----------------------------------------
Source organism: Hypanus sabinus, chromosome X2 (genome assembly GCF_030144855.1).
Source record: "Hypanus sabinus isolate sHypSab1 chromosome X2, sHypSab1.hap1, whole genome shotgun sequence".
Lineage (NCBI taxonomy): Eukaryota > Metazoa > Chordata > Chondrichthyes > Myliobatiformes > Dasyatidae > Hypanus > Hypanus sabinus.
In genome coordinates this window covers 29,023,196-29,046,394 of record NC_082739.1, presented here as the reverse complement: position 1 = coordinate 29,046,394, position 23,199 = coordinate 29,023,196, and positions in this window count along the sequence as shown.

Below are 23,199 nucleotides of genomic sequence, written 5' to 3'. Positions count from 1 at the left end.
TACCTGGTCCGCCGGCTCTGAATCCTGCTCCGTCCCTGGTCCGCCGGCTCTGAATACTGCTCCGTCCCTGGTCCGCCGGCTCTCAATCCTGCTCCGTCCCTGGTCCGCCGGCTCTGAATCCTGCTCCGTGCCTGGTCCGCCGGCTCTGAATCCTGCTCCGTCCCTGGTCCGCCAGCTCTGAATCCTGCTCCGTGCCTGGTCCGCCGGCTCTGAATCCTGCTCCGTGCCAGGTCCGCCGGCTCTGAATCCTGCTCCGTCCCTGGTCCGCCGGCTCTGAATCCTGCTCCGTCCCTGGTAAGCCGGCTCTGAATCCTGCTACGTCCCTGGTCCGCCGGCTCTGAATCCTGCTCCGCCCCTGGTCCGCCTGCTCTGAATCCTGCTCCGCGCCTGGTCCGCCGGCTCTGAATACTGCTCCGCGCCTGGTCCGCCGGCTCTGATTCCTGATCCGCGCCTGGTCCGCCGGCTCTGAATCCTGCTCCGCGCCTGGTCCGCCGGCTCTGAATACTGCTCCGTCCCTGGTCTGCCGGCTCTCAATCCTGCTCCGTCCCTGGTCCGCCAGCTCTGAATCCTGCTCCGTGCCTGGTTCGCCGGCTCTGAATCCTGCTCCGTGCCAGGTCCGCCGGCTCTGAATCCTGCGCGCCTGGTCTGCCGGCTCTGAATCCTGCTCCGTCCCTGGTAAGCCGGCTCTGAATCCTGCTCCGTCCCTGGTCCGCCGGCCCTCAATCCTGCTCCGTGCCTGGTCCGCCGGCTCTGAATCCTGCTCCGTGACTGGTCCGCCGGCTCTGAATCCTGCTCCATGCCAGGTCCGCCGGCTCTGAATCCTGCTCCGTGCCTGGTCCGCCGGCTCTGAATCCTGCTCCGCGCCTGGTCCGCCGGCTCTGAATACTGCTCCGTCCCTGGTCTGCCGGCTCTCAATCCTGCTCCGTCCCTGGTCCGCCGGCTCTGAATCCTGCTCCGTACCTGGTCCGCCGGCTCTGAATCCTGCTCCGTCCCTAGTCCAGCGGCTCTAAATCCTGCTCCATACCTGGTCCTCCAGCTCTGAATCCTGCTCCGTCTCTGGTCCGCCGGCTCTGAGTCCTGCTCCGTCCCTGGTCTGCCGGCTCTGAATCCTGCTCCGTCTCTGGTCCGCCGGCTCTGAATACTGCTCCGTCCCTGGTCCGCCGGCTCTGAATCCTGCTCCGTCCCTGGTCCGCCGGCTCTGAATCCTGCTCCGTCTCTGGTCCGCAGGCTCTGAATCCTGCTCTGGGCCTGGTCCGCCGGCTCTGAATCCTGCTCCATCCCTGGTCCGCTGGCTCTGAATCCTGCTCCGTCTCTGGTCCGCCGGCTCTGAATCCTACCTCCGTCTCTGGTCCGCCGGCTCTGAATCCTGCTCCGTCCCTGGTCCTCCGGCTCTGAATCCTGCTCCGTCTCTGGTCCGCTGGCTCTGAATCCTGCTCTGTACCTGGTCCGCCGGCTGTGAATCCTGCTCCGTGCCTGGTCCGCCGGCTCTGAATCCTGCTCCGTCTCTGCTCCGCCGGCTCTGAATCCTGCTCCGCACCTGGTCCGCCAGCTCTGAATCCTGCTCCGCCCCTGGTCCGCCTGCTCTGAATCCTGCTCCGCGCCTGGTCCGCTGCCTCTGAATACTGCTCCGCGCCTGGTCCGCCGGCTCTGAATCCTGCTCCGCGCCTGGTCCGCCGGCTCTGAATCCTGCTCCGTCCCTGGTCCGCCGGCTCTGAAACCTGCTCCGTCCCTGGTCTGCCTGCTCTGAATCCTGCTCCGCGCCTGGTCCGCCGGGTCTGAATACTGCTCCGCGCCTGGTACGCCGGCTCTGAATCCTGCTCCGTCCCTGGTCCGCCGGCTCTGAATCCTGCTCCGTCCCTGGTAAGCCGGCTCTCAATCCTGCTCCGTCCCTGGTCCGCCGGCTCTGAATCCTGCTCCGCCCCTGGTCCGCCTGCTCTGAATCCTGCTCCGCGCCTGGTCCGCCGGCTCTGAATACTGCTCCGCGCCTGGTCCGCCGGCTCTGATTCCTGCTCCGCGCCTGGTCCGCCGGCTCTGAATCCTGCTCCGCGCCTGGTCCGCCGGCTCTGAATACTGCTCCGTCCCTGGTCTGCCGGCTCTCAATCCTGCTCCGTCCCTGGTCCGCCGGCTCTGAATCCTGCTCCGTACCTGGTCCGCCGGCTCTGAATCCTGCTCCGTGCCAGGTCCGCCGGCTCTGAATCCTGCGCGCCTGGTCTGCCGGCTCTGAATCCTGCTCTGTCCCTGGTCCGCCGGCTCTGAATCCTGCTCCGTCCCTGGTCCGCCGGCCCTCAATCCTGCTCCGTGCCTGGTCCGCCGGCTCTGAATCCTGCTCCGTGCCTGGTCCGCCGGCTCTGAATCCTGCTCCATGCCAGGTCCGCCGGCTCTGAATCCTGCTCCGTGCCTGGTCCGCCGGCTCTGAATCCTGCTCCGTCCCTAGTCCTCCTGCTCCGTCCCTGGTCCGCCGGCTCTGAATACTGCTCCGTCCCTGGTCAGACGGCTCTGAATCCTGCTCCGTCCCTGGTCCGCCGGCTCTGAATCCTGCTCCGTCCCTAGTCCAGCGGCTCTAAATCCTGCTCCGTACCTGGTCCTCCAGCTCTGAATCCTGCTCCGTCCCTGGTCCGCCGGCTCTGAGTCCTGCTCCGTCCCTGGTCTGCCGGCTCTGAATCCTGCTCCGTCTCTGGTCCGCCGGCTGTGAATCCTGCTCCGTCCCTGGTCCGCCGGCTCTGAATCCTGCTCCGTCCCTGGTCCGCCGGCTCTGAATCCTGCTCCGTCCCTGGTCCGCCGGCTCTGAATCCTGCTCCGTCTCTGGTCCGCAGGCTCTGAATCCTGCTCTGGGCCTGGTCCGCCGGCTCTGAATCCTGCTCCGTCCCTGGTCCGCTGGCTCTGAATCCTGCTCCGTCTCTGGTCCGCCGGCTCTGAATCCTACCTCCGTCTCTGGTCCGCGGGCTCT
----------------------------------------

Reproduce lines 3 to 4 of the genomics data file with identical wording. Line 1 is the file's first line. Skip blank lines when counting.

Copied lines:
Lineage (NCBI taxonomy): Eukaryota > Metazoa > Chordata > Chondrichthyes > Myliobatiformes > Dasyatidae > Hypanus > Hypanus sabinus.
In genome coordinates this window covers 29,023,196-29,046,394 of record NC_082739.1, presented here as the reverse complement: position 1 = coordinate 29,046,394, position 23,199 = coordinate 29,023,196, and positions in this window count along the sequence as shown.